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When do you use a surrogate endpoint?
When clinical endpoints are difficult or unethical to study (ex. MI's or death).
A way to analyze results that only includes data from participants who finished a study -
A way to analyze results that includes data from all participants who, at the very least, initiated treatment in a study.
- *This is considered the stronger method*
Which method (per-protocol or intention to treat) is considered the strongest? Why?
- Intention to treat.
- It has more external validity.
What considerations go into estimating the required number of patients in a study? (3)
- 1.) Size of effect that you are trying to detect.
- 2.) P-value
- 3.) Desired standard deviations from mean values?
What study recorded the effects of untreated syphilis in 600 black males?
The Tuskegee Study of Untreated Syphilis.
What is the Nuremberg Code?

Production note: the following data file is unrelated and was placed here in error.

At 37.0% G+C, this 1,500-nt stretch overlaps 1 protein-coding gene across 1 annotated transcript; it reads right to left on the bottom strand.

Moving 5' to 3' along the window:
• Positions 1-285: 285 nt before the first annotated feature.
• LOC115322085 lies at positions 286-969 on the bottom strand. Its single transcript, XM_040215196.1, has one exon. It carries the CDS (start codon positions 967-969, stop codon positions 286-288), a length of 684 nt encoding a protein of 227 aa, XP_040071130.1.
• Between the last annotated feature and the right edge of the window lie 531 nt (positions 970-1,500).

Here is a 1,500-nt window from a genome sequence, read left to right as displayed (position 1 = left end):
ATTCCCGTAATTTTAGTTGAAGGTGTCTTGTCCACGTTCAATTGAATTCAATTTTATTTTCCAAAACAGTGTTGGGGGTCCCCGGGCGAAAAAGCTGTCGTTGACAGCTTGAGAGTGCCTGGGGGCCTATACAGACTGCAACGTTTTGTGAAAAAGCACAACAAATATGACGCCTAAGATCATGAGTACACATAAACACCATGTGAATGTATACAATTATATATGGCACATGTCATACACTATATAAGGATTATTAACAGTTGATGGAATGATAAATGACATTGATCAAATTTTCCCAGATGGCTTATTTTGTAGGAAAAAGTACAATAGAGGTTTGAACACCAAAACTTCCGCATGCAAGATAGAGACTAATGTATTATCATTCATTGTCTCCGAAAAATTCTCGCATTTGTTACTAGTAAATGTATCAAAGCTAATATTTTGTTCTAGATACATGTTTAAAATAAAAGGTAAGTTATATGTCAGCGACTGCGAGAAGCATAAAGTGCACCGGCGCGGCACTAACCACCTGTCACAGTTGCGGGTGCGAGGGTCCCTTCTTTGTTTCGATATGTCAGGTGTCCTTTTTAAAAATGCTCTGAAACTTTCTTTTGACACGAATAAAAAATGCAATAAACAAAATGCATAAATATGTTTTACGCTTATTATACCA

- The first international code of research ethics.
- It was born out of the Nazi Medical War Crimes during WWII.
What are the 7 principles of the Nuremberg Code?
- 1.) Voluntary consent and freedom to drop out
- 2.) Fruitful results/benefits to society
- 3.) Based on previous animal studies
- 4.) Avoid all types of injury
- 5.) Risk of harm vs. humanitarianism
- 6.) Qualified investigators
- 7.) Study termination by investigators
What ethical code governs all research supported by the US government?
The Belmont Report.
What are the 3 basic principles of the Belmont Report?
- 1.) Respect for persons
- 2.) Beneficence
- 3.) Justice (fair inclusion/exclusion)